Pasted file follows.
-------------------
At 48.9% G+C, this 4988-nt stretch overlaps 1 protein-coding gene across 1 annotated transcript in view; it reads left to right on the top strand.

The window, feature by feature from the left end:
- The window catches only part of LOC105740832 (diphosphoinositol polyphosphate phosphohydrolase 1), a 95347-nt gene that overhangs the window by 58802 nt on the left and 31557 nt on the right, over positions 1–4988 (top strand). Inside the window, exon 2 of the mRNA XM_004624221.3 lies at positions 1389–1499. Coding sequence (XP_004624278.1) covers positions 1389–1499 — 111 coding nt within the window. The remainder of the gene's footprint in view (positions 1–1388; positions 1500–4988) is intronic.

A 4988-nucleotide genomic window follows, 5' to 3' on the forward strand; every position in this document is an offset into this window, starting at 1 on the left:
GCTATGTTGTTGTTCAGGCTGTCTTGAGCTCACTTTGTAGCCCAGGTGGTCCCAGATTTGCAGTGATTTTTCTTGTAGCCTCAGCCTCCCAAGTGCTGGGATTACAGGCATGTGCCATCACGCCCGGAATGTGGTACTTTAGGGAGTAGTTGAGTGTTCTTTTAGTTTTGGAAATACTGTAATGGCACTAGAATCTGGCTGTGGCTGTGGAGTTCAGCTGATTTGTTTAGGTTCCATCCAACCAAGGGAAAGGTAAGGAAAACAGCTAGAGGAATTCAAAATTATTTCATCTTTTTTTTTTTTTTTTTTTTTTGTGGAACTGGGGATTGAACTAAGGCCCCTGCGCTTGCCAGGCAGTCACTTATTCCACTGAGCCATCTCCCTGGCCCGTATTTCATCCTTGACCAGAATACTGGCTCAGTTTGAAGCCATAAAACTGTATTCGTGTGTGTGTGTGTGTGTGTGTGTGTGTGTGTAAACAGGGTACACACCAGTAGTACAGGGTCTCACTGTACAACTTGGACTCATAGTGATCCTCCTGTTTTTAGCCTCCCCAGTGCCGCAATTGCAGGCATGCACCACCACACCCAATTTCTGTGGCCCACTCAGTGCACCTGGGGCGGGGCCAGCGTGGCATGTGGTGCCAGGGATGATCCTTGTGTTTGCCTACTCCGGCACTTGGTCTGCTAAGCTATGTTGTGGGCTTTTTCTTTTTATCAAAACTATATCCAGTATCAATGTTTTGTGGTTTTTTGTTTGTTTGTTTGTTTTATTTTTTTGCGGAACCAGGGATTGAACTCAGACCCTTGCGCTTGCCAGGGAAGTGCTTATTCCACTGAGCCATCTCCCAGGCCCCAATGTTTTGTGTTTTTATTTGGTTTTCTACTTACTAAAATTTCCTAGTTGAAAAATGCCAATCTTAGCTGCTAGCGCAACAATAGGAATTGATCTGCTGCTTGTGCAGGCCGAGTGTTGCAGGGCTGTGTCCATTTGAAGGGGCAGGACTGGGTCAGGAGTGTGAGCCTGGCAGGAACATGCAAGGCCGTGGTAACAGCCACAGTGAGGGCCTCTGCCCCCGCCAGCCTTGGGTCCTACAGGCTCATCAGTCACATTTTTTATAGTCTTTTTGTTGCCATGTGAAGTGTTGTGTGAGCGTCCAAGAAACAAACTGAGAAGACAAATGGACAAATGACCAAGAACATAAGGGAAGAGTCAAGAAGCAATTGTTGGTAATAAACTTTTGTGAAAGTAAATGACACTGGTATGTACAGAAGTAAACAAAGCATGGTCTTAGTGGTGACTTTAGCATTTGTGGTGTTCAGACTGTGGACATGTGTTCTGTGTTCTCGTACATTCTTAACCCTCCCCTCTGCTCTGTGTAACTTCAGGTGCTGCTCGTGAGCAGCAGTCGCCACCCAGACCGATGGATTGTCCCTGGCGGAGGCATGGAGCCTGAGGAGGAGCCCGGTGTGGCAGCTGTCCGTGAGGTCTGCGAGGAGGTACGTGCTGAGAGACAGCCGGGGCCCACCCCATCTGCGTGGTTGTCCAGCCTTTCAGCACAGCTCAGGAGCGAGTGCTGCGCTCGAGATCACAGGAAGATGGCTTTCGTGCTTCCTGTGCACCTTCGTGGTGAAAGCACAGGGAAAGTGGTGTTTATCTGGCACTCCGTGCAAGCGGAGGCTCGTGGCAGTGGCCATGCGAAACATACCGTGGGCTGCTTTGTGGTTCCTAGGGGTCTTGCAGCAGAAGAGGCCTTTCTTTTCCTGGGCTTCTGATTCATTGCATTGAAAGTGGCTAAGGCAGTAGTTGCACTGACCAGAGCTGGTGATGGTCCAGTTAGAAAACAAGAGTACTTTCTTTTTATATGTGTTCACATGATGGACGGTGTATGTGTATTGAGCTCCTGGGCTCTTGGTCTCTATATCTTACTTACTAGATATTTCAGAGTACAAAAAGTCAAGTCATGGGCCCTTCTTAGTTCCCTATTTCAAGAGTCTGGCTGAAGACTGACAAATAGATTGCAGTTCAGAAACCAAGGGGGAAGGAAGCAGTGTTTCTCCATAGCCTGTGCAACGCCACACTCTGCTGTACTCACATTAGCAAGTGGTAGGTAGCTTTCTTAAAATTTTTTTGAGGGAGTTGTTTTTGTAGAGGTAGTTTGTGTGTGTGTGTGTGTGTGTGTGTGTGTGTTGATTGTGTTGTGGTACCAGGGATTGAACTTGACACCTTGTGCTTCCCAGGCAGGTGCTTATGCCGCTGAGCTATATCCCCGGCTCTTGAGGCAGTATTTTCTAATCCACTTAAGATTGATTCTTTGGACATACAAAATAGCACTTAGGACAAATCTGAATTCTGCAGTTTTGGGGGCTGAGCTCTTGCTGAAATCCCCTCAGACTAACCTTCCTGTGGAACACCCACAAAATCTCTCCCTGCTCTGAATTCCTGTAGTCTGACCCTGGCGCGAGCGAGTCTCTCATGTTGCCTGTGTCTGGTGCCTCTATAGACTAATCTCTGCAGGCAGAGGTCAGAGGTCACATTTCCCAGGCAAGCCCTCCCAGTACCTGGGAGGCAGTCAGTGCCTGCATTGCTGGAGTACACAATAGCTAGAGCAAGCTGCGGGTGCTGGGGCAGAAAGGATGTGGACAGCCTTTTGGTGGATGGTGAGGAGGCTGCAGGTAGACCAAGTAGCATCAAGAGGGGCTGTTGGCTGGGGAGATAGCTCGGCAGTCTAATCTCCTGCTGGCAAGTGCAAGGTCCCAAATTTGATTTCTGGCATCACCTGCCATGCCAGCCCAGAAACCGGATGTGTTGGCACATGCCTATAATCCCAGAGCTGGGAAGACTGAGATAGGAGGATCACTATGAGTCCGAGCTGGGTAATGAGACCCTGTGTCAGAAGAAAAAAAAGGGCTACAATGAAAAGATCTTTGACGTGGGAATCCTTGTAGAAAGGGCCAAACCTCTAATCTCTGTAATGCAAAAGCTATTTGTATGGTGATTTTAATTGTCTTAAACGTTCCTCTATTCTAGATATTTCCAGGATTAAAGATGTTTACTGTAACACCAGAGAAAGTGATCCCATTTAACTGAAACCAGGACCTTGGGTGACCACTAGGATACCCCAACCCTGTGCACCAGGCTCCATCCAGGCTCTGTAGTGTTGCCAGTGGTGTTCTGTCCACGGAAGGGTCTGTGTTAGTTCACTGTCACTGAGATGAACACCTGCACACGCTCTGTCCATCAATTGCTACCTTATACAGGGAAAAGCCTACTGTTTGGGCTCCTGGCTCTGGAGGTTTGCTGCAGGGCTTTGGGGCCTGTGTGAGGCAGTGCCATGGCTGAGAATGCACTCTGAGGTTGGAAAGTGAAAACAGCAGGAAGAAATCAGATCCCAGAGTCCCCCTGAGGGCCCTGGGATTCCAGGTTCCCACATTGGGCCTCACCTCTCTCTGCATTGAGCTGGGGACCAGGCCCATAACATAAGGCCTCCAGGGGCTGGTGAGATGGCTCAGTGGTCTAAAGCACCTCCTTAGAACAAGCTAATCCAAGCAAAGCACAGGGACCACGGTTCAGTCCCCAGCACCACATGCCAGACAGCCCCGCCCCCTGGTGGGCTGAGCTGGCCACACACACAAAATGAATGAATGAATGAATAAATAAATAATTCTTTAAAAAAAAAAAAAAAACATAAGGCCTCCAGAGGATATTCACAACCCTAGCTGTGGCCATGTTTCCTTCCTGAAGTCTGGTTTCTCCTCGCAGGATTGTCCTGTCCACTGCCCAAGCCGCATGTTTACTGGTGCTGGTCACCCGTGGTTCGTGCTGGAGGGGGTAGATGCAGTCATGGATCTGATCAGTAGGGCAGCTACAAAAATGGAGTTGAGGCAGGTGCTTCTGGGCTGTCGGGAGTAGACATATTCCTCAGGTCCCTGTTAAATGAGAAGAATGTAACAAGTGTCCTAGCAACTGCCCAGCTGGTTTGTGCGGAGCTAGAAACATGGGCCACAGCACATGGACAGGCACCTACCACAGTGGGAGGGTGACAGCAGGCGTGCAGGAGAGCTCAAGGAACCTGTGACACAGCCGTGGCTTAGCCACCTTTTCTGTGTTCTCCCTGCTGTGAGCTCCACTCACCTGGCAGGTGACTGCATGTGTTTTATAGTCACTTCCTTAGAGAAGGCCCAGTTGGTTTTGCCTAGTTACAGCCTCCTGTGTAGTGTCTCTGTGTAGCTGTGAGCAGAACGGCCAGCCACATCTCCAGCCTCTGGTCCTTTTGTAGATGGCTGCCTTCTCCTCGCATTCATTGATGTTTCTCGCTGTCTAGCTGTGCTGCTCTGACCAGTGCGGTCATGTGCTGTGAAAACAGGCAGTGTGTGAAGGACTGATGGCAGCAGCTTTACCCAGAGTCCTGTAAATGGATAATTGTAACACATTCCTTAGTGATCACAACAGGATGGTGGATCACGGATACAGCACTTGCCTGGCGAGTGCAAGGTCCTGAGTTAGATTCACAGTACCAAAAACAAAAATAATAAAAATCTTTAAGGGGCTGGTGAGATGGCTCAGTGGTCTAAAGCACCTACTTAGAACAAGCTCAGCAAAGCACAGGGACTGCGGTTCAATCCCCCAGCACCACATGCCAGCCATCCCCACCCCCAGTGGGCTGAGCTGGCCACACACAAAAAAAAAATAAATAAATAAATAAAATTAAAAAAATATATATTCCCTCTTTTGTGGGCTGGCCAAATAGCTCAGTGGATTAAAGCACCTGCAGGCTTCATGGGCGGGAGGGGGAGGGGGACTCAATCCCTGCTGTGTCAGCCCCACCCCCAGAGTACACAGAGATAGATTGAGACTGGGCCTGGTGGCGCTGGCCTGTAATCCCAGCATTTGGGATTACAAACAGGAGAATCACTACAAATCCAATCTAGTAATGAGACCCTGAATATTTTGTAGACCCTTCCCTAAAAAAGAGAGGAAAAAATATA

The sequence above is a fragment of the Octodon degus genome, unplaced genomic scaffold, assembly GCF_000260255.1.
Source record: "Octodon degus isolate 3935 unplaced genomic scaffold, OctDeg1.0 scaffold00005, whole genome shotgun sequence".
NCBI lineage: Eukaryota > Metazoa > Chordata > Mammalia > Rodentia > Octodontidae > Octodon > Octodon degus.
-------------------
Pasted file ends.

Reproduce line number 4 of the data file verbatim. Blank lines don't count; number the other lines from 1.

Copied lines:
A 4988-nucleotide genomic window follows, 5' to 3' on the forward strand; every position in this document is an offset into this window, starting at 1 on the left: